Sparkle and Pin Ash The HD of Cigar Labels

As the 1890’s rolled around, lithographers were experimenting with various metallics, and with advent of heavy duty presses embossing was used to make their products stand out more. The idea was to go from a 2 dimensional to 3 dimensional look, sort of the “high definition” of the day. In the United States most lithographers used bronze flakes that were applied to the dies and heavily pressed into to paper.  While in Europe they added 24kt gold dust to get a shinier gold appearance. Embossing gave the labels added dimension and realism. In fact, gold embossed coinage imagery found on some stone chromo litho cigar art labels far exceed the detail of any gold, copper, or silver coin ever made.

The overall visual effect was amazing, with the bronze appearing like heavy medal applied to the image. It gave ornaments such as jewelry, coins, and emblems an extra pin ash that mad them jump off the paper. Cigar makers were thrilled with the new look and paid extra to get the all important “edge” in attracting the customer.  This was truly and literally the Golden Era of cigar labels!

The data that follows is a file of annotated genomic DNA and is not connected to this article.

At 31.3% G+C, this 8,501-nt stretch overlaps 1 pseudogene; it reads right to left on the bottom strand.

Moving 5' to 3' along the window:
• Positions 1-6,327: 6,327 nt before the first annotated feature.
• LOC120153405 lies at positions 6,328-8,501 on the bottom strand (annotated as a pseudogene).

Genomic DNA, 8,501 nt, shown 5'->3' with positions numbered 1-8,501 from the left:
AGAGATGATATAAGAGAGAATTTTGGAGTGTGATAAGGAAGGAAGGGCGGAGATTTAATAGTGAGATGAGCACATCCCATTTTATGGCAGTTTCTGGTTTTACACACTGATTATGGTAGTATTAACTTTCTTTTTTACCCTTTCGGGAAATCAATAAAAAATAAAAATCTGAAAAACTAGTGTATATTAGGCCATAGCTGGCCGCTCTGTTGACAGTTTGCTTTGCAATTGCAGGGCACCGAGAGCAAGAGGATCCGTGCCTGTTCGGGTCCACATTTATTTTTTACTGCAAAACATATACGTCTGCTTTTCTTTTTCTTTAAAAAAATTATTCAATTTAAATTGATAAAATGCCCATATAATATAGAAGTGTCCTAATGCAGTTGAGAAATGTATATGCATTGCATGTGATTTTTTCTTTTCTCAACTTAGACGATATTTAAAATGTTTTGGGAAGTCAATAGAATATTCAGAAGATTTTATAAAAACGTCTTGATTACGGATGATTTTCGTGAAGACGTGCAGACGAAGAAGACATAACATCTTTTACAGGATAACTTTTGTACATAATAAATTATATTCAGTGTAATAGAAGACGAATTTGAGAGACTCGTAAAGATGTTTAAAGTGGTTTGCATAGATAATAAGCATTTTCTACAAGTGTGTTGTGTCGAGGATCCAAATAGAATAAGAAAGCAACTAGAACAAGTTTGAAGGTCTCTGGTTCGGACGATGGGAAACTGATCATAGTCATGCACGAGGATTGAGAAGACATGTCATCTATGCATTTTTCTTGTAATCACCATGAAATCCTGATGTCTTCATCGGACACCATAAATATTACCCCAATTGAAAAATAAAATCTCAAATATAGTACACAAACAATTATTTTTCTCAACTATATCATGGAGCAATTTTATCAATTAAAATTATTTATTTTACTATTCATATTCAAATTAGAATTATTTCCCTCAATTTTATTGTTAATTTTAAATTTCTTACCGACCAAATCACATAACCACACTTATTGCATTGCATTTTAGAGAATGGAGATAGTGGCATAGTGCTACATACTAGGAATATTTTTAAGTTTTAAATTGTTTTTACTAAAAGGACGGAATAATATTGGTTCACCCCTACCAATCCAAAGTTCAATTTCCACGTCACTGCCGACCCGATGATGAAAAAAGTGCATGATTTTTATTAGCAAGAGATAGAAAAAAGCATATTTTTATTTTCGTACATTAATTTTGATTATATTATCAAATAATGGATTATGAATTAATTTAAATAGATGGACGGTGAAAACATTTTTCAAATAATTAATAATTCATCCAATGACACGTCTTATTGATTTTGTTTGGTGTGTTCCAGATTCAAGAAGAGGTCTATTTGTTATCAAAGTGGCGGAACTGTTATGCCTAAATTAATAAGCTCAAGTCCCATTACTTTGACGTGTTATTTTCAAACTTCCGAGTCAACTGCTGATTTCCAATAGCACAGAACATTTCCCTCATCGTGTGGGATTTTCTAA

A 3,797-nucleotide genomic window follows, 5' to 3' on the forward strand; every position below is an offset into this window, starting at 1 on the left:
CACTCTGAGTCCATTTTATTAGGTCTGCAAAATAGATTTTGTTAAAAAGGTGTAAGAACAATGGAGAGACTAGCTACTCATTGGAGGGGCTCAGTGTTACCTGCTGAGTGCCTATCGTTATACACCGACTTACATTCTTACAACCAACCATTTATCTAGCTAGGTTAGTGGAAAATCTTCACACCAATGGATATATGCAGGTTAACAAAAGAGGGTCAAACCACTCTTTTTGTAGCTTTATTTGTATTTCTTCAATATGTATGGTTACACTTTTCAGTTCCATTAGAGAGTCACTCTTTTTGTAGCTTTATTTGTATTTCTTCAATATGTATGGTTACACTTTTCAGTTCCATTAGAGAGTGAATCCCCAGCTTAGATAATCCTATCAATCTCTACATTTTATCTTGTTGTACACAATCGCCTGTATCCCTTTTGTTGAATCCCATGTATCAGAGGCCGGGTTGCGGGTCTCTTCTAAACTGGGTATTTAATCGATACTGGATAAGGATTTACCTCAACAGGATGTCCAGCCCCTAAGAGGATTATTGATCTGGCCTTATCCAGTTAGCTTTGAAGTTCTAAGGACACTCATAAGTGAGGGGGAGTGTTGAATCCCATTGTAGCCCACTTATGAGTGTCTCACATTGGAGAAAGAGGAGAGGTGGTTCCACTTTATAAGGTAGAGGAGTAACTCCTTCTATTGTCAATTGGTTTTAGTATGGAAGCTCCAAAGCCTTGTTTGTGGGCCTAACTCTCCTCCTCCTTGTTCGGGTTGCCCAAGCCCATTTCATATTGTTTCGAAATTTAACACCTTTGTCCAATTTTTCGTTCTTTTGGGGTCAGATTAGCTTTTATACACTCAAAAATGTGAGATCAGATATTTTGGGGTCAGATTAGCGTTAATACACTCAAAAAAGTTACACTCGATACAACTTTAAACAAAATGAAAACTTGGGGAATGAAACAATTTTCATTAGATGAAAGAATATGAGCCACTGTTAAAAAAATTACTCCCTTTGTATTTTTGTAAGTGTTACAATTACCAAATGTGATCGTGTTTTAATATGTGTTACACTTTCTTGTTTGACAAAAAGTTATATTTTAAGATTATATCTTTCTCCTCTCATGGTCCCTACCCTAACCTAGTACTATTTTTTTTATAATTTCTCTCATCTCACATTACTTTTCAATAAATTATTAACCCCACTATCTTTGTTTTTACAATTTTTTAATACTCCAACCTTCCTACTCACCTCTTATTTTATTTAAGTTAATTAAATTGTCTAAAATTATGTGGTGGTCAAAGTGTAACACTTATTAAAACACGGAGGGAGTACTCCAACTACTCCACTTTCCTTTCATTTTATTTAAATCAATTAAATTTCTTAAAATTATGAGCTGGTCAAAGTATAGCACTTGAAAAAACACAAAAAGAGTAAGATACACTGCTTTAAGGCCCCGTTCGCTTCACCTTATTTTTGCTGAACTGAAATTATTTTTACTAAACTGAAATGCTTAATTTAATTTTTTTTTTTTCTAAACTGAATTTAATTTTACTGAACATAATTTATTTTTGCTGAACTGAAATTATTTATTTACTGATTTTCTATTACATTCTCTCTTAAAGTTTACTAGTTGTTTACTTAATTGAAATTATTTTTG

Embossing also had an unintended effect for the longevity of surviving labels. Most of the early labels were printed on inexpensive, short-fiber paper discolored and became brittle over time. Embossed labels, on the other hand, required the use of high quality long-fiber rag-stock paper. The fibers stretched rather than breaking under the pressure of presses.

Bendable and flexible without chipping or cracking, this paper is not found in use anywhere else from any other time period. Labels printed over 100 years ago still remain clean and bright with no signs of aging. Such art, unlike a typical Norman Rockwell print, is a hand made original, and therefore, very collectible.


One Response to “Sparkle and Pin Ash The HD of Cigar Labels”

  1. Steve King Says:

    I really enjoy the quality information you offer to your visitors Will be back often to check up on new stuff you post!

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